Source: U.S. Department of Education’s National Center for Education Statistics (NCES), Integrated Postsecondary Education Data System (IPEDS) 

 

Moving Forward

Online education existed in the Commonwealth at varying degrees prior to the COVID-19 pandemic that forced all learning online. Over the past decade, virtual learning has seen steady growth, yet much of this growth has occurred at only a few institutions. It will be interesting to see how the availability and consumption of online courses will trend moving forward. This temporary, forced move to remote education may end up as a blip on the radar or COVID-19 may accelerate a shift to online learning among institutions if it proves to be an effective mode of learning.

For online instruction to be most effective, higher education leaders will need to learn from those with more experience in order to address some of the challenges of virtual learning. Among many issues, institutions must combine efforts to address the following:

  • The lack of computer and internet access for a portion of the population severely affects students’ ability to access online offerings. High-speed internet is a necessity when participating in online courses, and it is not available everywhere. In addition, financial aid may need to adapt to cover the costs of internet access and computers. This digital divide may worsen educational inequities among groups.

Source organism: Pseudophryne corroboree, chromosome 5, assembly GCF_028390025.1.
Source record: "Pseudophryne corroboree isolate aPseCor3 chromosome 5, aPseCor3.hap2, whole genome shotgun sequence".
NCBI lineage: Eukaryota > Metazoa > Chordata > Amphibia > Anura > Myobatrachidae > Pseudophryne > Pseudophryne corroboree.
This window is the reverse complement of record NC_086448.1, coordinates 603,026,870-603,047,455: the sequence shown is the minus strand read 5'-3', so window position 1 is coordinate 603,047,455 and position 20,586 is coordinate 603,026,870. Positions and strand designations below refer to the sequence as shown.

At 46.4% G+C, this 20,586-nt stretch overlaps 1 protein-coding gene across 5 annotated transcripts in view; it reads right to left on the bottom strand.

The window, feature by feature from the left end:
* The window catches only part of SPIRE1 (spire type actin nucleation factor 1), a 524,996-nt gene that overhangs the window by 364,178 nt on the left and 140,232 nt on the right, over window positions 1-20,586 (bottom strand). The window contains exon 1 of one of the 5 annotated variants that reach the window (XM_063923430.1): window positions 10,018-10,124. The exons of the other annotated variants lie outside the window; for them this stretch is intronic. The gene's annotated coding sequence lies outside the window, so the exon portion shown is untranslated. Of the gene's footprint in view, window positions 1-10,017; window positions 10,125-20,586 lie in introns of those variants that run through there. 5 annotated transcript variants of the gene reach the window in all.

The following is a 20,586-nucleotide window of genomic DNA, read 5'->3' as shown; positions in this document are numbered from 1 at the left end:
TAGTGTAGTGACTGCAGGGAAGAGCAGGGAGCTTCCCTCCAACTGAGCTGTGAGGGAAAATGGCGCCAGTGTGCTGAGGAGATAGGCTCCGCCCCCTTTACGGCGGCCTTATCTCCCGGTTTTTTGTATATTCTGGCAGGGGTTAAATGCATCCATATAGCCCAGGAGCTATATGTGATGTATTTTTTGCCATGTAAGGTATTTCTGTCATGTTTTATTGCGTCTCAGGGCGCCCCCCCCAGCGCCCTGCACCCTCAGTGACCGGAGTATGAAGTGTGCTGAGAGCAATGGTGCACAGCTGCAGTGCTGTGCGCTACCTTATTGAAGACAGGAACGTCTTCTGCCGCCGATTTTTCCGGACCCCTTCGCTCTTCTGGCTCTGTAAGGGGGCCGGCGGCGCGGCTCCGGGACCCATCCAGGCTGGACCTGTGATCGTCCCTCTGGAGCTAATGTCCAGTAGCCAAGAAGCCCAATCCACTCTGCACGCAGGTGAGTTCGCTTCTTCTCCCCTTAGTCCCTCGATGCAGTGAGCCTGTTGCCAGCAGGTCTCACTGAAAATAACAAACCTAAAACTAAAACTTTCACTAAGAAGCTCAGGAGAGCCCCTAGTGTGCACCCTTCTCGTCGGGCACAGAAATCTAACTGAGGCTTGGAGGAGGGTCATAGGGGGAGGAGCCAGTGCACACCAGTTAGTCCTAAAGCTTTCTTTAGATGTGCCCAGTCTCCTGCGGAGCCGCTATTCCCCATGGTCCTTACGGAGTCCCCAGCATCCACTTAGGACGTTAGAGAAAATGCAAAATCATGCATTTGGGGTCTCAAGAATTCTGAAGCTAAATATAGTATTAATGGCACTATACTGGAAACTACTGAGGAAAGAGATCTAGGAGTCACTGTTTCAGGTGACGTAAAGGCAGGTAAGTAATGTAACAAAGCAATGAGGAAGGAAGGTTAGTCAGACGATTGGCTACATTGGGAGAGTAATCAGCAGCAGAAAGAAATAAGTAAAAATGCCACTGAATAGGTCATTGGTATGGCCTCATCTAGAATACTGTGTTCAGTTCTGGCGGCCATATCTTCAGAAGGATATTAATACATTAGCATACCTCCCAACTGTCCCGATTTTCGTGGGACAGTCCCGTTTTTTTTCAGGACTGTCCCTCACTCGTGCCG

• Online learning requires discipline, favoring motivated students and leaving other students to struggle, which can further exacerbate educational inequalities.
  • Different types of courses can more easily transition to a virtual environment than others. Classes with a lab or hands-on component will not convert to distance learning as effectively as an economics course, for example.
  • The cost of higher education will need to be re-evaluated as an online education is less expensive (and possibly less valued) than a face-to-face educational experience. Colleges and universities may have to address their budget models to invest less in capital projects and residential campuses and more in digital infrastructure.
  • How will an online environment affect a student’s college experience? An on campus experience provides invaluable face-to-face interactions with faculty and peers, and amenities such as gyms, libraries, sports, arts, and entertainment. Will students and parents be willing to trade a traditional residential experience for an online college education, which lacks the vital in-person interactions and amenities, but may offer a more flexible and less expensive college education?

[1] Data in this analysis includes all post-secondary colleges, universities, and technical and vocational institutions that participate in federal student financial aid programs.